Will this be A.J.’s last stand?
Are we approaching A.J. Burnett’s last turn in the Yankees’ rotation?
Given his contract situation, it’s unlikely that even if Burnett flops in Baltimore on Friday, he’d never take the ball in pinstripes again. Yet the Yankees are coming to the point where they need to make a call on Burnett, having pushed six starters into five slots just about as long as they can and planning to fix that up after Saturday’s doubleheader at Camden Yards.
There’s no getting around it: Burnett has been unreliable for some time, and his incident with Joe Girardi on the mound at Target Field over the weekend just drew even more attention to the struggles, giving up seven runs on five hits in 1 2/3 innings Saturday as the Yankees lost, 9-4.
It doesn’t really matter much if Burnett’s three-word rant (two of which were no-nos) was directed at Girardi or the fact that Joe Mauer was credited with a ball on a pitch that Burnett thought should have been a strike.
What matters more are these numbers: Since beating the Brewers on June 29, Burnett is 1-4 with a 6.93 ERA in nine starts, having only beaten the last-place Royals on Aug. 15 (permitting 10 hits but only three runs in a 5 2/3 inning outing). Opponents are hitting .308 with a .916 OPS over that span against Burnett, who started the year with such promise of returning to form but has essentially been a batting practice pitcher over this recent stretch. His ERA in August alone is 10.70.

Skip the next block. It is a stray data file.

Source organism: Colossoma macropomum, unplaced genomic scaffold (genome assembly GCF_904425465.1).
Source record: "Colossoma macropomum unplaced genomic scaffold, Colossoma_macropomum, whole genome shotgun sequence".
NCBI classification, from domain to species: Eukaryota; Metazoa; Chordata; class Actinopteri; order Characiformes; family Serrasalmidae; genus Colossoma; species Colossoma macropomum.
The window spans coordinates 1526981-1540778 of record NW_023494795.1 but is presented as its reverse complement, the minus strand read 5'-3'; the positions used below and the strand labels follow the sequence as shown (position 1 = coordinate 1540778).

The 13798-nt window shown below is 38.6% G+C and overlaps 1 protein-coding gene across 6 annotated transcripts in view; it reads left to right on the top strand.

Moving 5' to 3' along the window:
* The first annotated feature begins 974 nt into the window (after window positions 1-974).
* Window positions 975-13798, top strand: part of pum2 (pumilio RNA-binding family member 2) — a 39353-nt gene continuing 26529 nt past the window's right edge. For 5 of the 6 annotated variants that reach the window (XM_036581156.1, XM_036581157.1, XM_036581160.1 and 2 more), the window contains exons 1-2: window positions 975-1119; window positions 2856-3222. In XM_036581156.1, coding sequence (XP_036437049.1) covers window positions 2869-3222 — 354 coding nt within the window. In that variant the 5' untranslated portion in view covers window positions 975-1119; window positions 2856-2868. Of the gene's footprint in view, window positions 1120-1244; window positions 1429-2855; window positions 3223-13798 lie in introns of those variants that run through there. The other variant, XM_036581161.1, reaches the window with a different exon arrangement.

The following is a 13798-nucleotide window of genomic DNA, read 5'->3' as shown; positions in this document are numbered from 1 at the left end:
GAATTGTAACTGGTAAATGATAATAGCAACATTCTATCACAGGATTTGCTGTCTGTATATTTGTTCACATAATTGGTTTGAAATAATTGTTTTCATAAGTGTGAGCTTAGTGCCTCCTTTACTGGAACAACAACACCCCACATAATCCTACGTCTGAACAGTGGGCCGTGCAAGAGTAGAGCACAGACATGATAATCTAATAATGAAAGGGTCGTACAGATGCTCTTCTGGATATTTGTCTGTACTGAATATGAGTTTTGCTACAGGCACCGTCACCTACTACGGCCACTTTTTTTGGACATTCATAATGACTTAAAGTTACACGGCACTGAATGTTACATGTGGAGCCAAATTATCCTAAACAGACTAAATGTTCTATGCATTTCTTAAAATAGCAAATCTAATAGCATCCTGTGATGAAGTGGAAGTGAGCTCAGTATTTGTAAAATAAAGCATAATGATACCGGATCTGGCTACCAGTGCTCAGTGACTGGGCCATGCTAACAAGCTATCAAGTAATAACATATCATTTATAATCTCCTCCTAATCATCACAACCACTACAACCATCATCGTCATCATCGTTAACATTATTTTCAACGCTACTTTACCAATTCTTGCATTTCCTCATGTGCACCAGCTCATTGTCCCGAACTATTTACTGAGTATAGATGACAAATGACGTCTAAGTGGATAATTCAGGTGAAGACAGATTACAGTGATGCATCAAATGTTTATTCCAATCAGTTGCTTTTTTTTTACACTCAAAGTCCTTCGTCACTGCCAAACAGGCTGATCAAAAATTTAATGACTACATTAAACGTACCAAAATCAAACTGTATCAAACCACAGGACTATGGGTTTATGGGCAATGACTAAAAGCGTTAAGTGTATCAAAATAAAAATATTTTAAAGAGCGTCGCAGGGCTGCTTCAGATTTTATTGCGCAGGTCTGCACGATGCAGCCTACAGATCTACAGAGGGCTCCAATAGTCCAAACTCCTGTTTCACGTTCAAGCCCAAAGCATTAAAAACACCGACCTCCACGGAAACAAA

Meanwhile, Phil Hughes has won his last three starts and finally seems to be rounding into form. CC Sabathia and Ivan Nova are safe in the rotation. Freddy Garcia just made it through a rehab start on Monday at Scranton/Wilkes-Barre, and even though Bartolo Colon may be approaching the point where he’ll be running on fumes, the Yankees must feel better about their chances to win on any given day with the ball in his hand than Burnett’s.
So, what to do? He could dominate the Orioles and change all the buzz, but if you have to make a call at this moment, it looks like the Yankees have a $16.5 million long reliever — or, roughly, someone earning 16 times what they were hoping to pay Sergio Mitre to do the job.